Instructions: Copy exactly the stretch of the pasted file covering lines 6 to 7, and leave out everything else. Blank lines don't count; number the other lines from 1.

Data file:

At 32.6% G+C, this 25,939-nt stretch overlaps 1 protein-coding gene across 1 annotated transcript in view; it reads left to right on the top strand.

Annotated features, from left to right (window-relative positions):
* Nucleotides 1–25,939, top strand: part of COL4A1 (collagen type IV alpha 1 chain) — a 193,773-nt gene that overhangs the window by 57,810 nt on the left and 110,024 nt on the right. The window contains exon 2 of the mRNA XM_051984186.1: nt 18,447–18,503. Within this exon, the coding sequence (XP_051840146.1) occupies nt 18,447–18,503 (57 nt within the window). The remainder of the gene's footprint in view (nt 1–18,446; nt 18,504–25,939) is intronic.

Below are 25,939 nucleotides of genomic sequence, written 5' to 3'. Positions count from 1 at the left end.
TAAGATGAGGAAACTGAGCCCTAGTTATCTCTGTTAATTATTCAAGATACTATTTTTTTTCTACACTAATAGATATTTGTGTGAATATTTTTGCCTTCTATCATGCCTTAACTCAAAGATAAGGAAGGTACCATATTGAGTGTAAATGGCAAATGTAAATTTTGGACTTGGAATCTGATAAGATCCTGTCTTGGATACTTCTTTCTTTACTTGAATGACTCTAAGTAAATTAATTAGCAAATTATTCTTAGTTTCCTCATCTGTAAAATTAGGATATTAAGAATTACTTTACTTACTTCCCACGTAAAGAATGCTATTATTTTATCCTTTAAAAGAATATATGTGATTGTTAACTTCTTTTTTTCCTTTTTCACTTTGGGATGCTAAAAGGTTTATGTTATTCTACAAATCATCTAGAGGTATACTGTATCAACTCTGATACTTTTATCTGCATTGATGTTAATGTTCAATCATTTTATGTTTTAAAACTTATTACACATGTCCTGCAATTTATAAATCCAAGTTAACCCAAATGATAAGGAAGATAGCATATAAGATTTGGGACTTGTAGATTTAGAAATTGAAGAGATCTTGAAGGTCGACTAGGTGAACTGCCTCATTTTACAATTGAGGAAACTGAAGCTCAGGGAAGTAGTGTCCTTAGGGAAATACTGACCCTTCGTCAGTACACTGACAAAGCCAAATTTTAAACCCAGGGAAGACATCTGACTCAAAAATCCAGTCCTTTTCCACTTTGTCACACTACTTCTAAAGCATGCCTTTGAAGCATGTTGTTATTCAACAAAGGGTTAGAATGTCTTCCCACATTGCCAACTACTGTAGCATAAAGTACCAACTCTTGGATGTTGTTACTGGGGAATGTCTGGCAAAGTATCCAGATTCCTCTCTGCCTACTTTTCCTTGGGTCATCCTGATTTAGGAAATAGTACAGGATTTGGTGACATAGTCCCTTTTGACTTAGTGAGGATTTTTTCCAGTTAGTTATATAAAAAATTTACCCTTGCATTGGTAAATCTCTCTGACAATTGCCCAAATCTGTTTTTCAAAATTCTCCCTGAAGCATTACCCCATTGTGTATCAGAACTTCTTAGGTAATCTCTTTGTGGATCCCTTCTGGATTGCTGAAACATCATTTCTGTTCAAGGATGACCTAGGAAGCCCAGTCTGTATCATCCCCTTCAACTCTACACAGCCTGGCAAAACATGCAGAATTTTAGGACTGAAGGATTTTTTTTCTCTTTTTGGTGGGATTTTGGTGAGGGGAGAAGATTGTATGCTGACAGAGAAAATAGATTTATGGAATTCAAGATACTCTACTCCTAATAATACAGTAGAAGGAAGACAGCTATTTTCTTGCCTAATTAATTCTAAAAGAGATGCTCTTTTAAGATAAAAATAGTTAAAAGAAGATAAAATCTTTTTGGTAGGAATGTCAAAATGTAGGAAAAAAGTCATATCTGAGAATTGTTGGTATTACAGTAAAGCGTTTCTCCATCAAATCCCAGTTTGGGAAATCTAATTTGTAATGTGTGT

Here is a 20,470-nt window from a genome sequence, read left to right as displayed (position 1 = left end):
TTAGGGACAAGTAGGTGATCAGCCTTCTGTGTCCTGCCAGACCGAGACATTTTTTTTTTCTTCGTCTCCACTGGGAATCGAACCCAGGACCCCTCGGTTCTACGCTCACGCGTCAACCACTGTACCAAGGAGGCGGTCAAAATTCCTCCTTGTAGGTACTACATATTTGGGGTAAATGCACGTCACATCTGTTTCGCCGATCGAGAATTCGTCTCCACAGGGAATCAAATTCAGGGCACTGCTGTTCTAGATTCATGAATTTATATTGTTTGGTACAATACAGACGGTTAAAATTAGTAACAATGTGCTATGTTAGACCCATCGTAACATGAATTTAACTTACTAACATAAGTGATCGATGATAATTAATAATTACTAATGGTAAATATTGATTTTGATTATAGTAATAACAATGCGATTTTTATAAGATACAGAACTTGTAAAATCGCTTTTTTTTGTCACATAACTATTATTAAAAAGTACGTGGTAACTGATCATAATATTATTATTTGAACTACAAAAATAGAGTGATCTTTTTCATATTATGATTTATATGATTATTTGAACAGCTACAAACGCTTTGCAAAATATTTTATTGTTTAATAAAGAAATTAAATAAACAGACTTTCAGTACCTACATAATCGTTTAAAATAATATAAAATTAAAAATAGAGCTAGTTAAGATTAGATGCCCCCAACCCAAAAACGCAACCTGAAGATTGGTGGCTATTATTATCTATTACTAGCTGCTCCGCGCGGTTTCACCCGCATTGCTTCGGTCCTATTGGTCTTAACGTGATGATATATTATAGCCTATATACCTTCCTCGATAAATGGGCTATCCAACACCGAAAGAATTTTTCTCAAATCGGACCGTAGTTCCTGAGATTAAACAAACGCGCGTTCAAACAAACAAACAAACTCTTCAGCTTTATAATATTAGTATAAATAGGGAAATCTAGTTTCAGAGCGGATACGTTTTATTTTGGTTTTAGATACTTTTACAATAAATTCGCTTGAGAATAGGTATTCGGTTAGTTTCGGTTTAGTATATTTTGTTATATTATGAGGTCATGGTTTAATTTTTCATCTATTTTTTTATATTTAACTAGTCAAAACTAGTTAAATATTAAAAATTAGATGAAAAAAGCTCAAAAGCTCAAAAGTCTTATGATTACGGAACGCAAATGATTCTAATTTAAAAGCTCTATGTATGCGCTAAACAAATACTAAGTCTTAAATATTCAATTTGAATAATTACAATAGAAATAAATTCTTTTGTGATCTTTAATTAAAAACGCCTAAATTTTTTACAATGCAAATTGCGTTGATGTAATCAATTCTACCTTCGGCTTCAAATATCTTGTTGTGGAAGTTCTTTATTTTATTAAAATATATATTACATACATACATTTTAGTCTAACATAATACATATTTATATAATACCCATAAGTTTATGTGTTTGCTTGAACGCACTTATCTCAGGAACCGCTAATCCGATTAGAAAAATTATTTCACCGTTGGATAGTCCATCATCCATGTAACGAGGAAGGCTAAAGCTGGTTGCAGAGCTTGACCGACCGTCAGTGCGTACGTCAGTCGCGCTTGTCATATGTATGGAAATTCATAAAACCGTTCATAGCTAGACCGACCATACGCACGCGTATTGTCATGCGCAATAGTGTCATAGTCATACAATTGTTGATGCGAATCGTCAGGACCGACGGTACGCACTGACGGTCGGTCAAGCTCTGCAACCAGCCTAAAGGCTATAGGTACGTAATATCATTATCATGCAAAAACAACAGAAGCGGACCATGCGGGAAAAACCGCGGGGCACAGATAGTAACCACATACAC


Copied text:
Here is a 20,470-nt window from a genome sequence, read left to right as displayed (position 1 = left end):
TTAGGGACAAGTAGGTGATCAGCCTTCTGTGTCCTGCCAGACCGAGACATTTTTTTTTTCTTCGTCTCCACTGGGAATCGAACCCAGGACCCCTCGGTTCTACGCTCACGCGTCAACCACTGTACCAAGGAGGCGGTCAAAATTCCTCCTTGTAGGTACTACATATTTGGGGTAAATGCACGTCACATCTGTTTCGCCGATCGAGAATTCGTCTCCACAGGGAATCAAATTCAGGGCACTGCTGTTCTAGATTCATGAATTTATATTGTTTGGTACAATACAGACGGTTAAAATTAGTAACAATGTGCTATGTTAGACCCATCGTAACATGAATTTAACTTACTAACATAAGTGATCGATGATAATTAATAATTACTAATGGTAAATATTGATTTTGATTATAGTAATAACAATGCGATTTTTATAAGATACAGAACTTGTAAAATCGCTTTTTTTTGTCACATAACTATTATTAAAAAGTACGTGGTAACTGATCATAATATTATTATTTGAACTACAAAAATAGAGTGATCTTTTTCATATTATGATTTATATGATTATTTGAACAGCTACAAACGCTTTGCAAAATATTTTATTGTTTAATAAAGAAATTAAATAAACAGACTTTCAGTACCTACATAATCGTTTAAAATAATATAAAATTAAAAATAGAGCTAGTTAAGATTAGATGCCCCCAACCCAAAAACGCAACCTGAAGATTGGTGGCTATTATTATCTATTACTAGCTGCTCCGCGCGGTTTCACCCGCATTGCTTCGGTCCTATTGGTCTTAACGTGATGATATATTATAGCCTATATACCTTCCTCGATAAATGGGCTATCCAACACCGAAAGAATTTTTCTCAAATCGGACCGTAGTTCCTGAGATTAAACAAACGCGCGTTCAAACAAACAAACAAACTCTTCAGCTTTATAATATTAGTATAAATAGGGAAATCTAGTTTCAGAGCGGATACGTTTTATTTTGGTTTTAGATACTTTTACAATAAATTCGCTTGAGAATAGGTATTCGGTTAGTTTCGGTTTAGTATATTTTGTTATATTATGAGGTCATGGTTTAATTTTTCATCTATTTTTTTATATTTAACTAGTCAAAACTAGTTAAATATTAAAAATTAGATGAAAAAAGCTCAAAAGCTCAAAAGTCTTATGATTACGGAACGCAAATGATTCTAATTTAAAAGCTCTATGTATGCGCTAAACAAATACTAAGTCTTAAATATTCAATTTGAATAATTACAATAGAAATAAATTCTTTTGTGATCTTTAATTAAAAACGCCTAAATTTTTTACAATGCAAATTGCGTTGATGTAATCAATTCTACCTTCGGCTTCAAATATCTTGTTGTGGAAGTTCTTTATTTTATTAAAATATATATTACATACATACATTTTAGTCTAACATAATACATATTTATATAATACCCATAAGTTTATGTGTTTGCTTGAACGCACTTATCTCAGGAACCGCTAATCCGATTAGAAAAATTATTTCACCGTTGGATAGTCCATCATCCATGTAACGAGGAAGGCTAAAGCTGGTTGCAGAGCTTGACCGACCGTCAGTGCGTACGTCAGTCGCGCTTGTCATATGTATGGAAATTCATAAAACCGTTCATAGCTAGACCGACCATACGCACGCGTATTGTCATGCGCAATAGTGTCATAGTCATACAATTGTTGATGCGAATCGTCAGGACCGACGGTACGCACTGACGGTCGGTCAAGCTCTGCAACCAGCCTAAAGGCTATAGGTACGTAATATCATTATCATGCAAAAACAACAGAAGCGGACCATGCGGGAAAAACCGCGGGGCACAGATAGTAACCACATACAC